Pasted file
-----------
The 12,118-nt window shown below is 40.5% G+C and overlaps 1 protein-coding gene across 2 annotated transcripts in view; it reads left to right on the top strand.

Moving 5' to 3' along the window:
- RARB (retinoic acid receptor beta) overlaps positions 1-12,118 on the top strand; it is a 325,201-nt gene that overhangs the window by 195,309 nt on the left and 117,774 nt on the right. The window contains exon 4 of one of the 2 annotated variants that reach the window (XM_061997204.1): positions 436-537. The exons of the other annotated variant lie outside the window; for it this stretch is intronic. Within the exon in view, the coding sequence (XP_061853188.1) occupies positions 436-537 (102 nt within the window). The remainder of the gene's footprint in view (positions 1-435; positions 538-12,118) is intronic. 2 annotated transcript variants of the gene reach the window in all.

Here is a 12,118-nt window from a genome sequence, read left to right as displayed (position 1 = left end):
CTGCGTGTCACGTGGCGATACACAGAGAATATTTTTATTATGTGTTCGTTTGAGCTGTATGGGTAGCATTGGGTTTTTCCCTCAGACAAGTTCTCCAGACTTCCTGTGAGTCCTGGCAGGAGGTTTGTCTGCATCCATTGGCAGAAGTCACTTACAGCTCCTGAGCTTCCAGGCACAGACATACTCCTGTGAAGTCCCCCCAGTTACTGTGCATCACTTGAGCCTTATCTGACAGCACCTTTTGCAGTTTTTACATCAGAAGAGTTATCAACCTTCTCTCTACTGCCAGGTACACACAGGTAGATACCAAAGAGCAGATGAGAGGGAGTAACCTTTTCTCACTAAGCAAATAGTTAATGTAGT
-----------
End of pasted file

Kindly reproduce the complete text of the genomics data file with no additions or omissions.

The 12,118-nt window shown below is 40.5% G+C and overlaps 1 protein-coding gene across 2 annotated transcripts in view; it reads left to right on the top strand.

Moving 5' to 3' along the window:
- RARB (retinoic acid receptor beta) overlaps positions 1-12,118 on the top strand; it is a 325,201-nt gene that overhangs the window by 195,309 nt on the left and 117,774 nt on the right. The window contains exon 4 of one of the 2 annotated variants that reach the window (XM_061997204.1): positions 436-537. The exons of the other annotated variant lie outside the window; for it this stretch is intronic. Within the exon in view, the coding sequence (XP_061853188.1) occupies positions 436-537 (102 nt within the window). The remainder of the gene's footprint in view (positions 1-435; positions 538-12,118) is intronic. 2 annotated transcript variants of the gene reach the window in all.

Here is a 12,118-nt window from a genome sequence, read left to right as displayed (position 1 = left end):
CTGCGTGTCACGTGGCGATACACAGAGAATATTTTTATTATGTGTTCGTTTGAGCTGTATGGGTAGCATTGGGTTTTTCCCTCAGACAAGTTCTCCAGACTTCCTGTGAGTCCTGGCAGGAGGTTTGTCTGCATCCATTGGCAGAAGTCACTTACAGCTCCTGAGCTTCCAGGCACAGACATACTCCTGTGAAGTCCCCCCAGTTACTGTGCATCACTTGAGCCTTATCTGACAGCACCTTTTGCAGTTTTTACATCAGAAGAGTTATCAACCTTCTCTCTACTGCCAGGTACACACAGGTAGATACCAAAGAGCAGATGAGAGGGAGTAACCTTTTCTCACTAAGCAAATAGTTAATGTAGT